Monotone: 3 Reasons Why Your Voice Turns People Off

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Why do people shut down when I speak? Why can’t I get my message across? Why does it feel like I can’t communicate well?

It could be that you’ve got a monotone voice – a voice which doesn’t vary its pitch enough to get its message across.

Here, Buzzfeed gets it right, in its 23 Struggles That People With Monotone Voices Will Understand:

1. You constantly have to deal with people who think you’re trying to deadpan for comedic effect.

10. Public speaking is definitely not your friend.

11. And you’re a little bit afraid your voice will start to lull people to sleep.

14. And your attempts to exaggerate your voice basically just end up as shouting.

17. It always feels harsh when you hear that someone thinks you’re boring.

But they miss out one crucial thing: monotone voices can be fixed. And here’s how.


Elocution Lessons London: Oiling The Muscles

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Having a ‘flat’, ‘monotone’ voice is exactly what you think it is. The muscles which control the pitch of your voice are not working sufficiently, and what you get is a flatter, duller sound. Let’s look at what this means.

Natalie Bennett of the UK’s Green Party is one famous example of a monotonal speaker. Using analysis software called Praat, we can actually watch her pitch range in real time as she gives a speech at the 2015 election debates – it’s the blue line on the bottom.

Dull as dishwater, right? Those repeated drops on the ends of her phrases send you right to sleep. Her monotone is more soporific than whalesong.

Time to cleanse our palate. Let’s go for one of the greatest public speakers the world has ever seen, Muhammad Ali.

Now we’re listening. A stunning range, incredible vocal power: a powerhouse of a voice. But you don’t have to sound like Ali to get rid of your monotone – we’re aiming at a halfway house between dullness and Southern Baptist minister.

The first step is to get your voice acclimated to using a more varied vocal tone. Here, let’s turn to Christina Shewell, the writer of an enormous compendium called ‘Voice Work’.

  1. “Speak up and down your pitch range on a vowel or word.” Let’s use the word “you”.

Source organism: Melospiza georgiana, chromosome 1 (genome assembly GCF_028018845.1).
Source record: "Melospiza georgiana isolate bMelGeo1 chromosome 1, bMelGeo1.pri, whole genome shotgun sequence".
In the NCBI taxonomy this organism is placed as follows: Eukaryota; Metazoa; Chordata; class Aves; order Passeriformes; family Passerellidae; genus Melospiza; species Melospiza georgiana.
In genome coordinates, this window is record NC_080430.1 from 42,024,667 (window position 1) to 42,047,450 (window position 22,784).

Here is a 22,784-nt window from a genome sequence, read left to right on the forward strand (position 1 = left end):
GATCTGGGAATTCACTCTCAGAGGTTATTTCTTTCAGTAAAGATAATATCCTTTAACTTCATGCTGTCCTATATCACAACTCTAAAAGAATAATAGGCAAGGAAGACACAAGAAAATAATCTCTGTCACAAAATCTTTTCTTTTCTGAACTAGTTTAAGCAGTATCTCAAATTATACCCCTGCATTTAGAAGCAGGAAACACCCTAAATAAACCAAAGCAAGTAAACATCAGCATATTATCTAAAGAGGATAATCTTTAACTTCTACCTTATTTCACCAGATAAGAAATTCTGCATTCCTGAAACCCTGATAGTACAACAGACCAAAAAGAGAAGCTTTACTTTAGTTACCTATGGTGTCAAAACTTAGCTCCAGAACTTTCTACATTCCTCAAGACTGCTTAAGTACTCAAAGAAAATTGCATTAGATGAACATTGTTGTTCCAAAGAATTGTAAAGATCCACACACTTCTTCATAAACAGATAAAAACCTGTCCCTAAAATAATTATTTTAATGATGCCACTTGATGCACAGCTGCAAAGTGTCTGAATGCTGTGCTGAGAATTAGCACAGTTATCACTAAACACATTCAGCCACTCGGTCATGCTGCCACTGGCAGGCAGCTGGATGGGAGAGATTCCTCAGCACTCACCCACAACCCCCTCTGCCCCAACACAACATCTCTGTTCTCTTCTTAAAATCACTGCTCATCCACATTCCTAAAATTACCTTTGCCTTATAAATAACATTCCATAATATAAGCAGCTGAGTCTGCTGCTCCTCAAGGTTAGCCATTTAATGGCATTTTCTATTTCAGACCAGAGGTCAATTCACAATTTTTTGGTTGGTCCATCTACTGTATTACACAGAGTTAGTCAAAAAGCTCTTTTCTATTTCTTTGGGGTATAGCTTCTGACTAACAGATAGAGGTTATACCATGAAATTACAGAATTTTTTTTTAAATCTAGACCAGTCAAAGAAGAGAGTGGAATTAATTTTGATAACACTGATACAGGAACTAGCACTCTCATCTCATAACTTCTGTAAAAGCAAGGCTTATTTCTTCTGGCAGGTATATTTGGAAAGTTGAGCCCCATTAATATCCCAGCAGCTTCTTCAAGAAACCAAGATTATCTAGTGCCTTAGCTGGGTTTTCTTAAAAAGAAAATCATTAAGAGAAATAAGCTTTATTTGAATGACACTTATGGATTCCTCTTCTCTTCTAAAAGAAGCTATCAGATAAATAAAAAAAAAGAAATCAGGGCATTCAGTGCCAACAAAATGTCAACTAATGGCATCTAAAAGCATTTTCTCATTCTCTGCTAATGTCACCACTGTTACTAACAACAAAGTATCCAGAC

2. ”Start as low as possible and go to the highest you can manage; I generally use seven steps, but you can use more or fewer.” Let’s stick with Christina’s seven, going from the bottom to the top.
  3. Now go from the top to the bottom. I’ve put in an audio demonstration below.

(Shewell, 360)

Let’s do a similar exercise, but just on a ‘ng’ sound.

Say the word ‘song’. Take that ‘ng’ sound on the end of ‘song’, and start from the bottom of your range.

Using that ‘ng’ sound, go all the way to the top of the range and back down. This is called a ‘siren’, and is widely used by practitioners to open and stretch out the voice. An audio demonstration is below.

Using these exercises, you can start getting used to pitches outside of your usual range. Oiling them up helps to ease them into unknown territory, allowing them to extend beyond their usual comfort zone.


Elocution Lessons London: Over-Compensation

But to conquer monotony, oiling the muscles is not enough – we also need to translate these new ranges into our voice in a way that sounds natural. Barbara Houseman, a vocal coach with Daniel Radcliffe and Kenneth Branagh in her address book, has some great notes about this. When we become nervous about our voice,

“either we become tentative of we become over-effortful. If we become tentative, the voice will tend to be flatter because we are not committing to expressing our internal thoughts and feelings. If we become over-effortful, the voice will tend to be over exaggerated in its pitch movement since we will not trust our thoughts and feelings to be expressed by the natural movement of the voice.” (Houseman, 188)